In a busy corner of the JQ, ebullient engaged types are raising the stakes when it comes to a part of a wedding day which really will exist forever. So, rather than enduring the Warstone Lane scrum, how about designing and making your own wedding bands under the gloriously creative tutorship of Magnus & Bella? A jewellery studio specialising in handcrafted, artisan pieces, the day long experience (which usually costs £250), includes the inception, design and creation of your rings, as well as lunch with fizz. Previous creations include the continuous mobiüs rings (pictured), as well as a pair incorporating the Malvern skyline, a locale special to the couple. Head over to FB for your chance to win this experience, even if you're not *technically* engaged. Cutesy video


With a heady combination of ale, cinema, pies and blades (not in that order), Colmore Business District's Food Festival fringe season continues. In what critics have been calling "a lively, varied programme of happy", okay — that was us — CBID is keeping the acronyms rolling with a visit to the OJS for its next (and final) stop. Get one of Mrs Lovett's famous "meat" pies, a taster tray of three ales, and a wet shave care of those loveable rogues at The Barber House (first come, first served for the blade people). Then take in a screening of — you may just have guessed — Tim Burton's Sweeney Todd: The Demon Barber of Fleet Street. Taking place on June 8, tickets are £12. Food will be served from 6.30pm, with shaves happening between ales. The movie starts at 7.30pm.


Remember that creative part of you that went MIA around the same time you started working at a desk? The lovely folk at the RBSA are here to help, with the release of their summer workshops. Develop your skills as an urban sketcher, master monotyper or eat cake and make (brooches). Taking place from mid-July for six weeks, the workshops last from one day to three, and cost from £25. Full programme 


mac Birmingham's got an amphitheatre sorta gig behind it. It also has seven sundown showings of movies from mid-August, tickets for which go on sale TODAY. If today is Thursday. If you're opening this issue late, what could possibly have been more important than little old us? Rocky, Psycho and Calamity Jane all feature. Tickets are £12 and available right now.
Venue: Viva Brazil, 7 Bennett's Hill, B2 5ST; website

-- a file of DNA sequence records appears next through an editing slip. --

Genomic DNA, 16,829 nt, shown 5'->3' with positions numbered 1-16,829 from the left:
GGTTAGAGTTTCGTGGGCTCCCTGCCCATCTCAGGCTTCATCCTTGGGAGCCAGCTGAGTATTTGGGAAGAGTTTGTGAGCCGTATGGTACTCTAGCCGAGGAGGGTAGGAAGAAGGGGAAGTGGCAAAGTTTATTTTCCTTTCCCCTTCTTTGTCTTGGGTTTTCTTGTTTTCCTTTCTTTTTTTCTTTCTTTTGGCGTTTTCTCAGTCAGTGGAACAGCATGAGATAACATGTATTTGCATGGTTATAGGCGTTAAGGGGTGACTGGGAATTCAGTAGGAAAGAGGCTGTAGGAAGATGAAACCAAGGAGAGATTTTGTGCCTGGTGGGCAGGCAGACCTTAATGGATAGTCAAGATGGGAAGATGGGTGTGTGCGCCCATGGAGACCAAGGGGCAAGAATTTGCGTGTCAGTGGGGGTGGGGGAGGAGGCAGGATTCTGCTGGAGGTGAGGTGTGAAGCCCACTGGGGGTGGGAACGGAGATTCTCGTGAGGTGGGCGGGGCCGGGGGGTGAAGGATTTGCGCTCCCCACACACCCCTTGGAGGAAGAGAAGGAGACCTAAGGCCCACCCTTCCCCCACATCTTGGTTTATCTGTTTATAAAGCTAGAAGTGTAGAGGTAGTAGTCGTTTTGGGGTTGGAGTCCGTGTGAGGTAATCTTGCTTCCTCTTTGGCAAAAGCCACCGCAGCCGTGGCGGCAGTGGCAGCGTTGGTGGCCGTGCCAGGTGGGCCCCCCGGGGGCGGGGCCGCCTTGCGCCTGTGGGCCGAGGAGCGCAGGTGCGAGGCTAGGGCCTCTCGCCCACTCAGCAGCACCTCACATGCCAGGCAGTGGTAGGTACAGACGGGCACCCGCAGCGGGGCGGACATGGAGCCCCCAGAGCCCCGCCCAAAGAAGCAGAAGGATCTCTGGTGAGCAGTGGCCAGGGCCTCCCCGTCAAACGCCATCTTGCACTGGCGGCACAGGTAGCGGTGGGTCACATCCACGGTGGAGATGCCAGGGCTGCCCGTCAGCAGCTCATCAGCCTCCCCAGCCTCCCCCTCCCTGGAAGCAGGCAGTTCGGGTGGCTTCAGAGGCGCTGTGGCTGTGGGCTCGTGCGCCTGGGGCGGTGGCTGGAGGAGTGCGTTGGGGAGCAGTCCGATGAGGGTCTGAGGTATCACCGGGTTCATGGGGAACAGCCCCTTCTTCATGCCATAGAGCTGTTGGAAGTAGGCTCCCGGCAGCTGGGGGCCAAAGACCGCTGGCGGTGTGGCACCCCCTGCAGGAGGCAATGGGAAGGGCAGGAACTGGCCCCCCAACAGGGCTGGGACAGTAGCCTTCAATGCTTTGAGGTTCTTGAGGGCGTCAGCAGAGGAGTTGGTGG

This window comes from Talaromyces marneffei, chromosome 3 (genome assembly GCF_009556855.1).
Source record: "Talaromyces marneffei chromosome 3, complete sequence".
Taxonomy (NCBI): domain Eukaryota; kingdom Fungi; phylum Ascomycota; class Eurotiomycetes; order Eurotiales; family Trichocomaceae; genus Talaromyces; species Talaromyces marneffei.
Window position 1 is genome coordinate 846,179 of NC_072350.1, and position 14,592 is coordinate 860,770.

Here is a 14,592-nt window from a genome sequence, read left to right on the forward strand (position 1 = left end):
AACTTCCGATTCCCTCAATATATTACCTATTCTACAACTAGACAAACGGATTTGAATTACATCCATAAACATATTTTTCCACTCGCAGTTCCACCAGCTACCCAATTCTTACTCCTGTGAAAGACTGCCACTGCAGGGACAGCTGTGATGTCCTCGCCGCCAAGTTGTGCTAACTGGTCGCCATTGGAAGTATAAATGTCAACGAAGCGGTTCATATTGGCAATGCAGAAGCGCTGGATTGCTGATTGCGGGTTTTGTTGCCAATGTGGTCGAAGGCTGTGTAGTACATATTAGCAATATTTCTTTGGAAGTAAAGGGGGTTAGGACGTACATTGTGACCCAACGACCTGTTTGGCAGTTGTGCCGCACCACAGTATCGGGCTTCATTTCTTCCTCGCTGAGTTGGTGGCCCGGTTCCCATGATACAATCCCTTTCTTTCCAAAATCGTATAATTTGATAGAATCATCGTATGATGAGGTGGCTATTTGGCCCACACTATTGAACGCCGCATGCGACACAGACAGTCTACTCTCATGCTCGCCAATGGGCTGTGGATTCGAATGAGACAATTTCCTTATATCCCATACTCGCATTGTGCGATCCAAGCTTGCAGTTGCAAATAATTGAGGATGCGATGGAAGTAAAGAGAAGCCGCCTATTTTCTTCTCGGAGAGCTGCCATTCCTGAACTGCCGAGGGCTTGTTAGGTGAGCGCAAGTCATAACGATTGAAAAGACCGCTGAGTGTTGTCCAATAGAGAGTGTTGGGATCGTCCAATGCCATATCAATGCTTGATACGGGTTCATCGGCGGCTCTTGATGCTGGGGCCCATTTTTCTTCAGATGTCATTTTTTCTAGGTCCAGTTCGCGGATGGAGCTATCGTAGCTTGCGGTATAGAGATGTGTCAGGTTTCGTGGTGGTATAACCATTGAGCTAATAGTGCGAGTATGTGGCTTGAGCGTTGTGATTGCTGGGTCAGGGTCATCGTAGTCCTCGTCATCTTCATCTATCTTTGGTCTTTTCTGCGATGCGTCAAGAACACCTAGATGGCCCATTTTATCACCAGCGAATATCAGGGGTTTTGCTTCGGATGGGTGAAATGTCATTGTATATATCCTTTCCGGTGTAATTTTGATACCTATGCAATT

Choice: Full Rodizio (£14.95, but prices vary) Chooser: No choices needed

I Choose Birmingham could have set up a restaurant serving nothing but lychee Rubicon and slightly out of date Twiglets and it would have been a marked improvement on Isaac's, the previous tenant of this building. Pleasingly Viva Brazil have done rather a lot more than that. You know the drill: A dizzying array of meats are slow-roasted over a charcoal barbecue then carved off skewers right at your table. The roasting process means the fattier offerings crisp-up and win out. The beef rib and pork belly were tip-top, for example, while a mouthful of lamb leg could be likened to a military-trained bugler playing Reveille on your tastebuds. The staff also deserve a word-based chest bump. Newly opened and a little nervous, tiny mistakes which will no doubt vanish, were apologised for immediately, making the entire experience utterly charming and very come-againable. Menu
  • Wine Freedom is at the Prince of Wales on June 3 at 7pm, with seven wines, demystifying words and nibbles. Tickets are £25
  • BRB has launched its 2016/17 season. David Bintley's new production of The Tempest is looking like the "must see"
  • Hidden Spaces is back. In fact the team has already released two thirds of its events for this year's month of novel access. Check them out and keep 'em peeled for the final third
  • Supercharge your Sunday with Chung Ying's Chinese take on the roast. £17.50 gets you suckling piglet, dim sum, steamed liquid gold buns, a cocktail and more. That's LOADS. Tickets
  • The New York Times describes Beyond Caring as "beyond praise". See this serious and important view of life from the breadline at The Rep from June 8 to 11. Seating is on stage
"I can guarantee the closest shave you'll ever know." 
- Sweeney Todd: The Demon Barber of Fleet Street
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WORDS: Katy Drohan, Andrew LowryTom Cullen
IMAGE: Daisy Blecker (The Wilderness - food), Tom Bird (The Wilderness - interior; cocktail)

I Choose Birmingham, Unit 317, Zellig, Gibb Street, Birmingham, B9 4AA
Copyright © 2016 I Choose Publishing Limited, All rights reserved.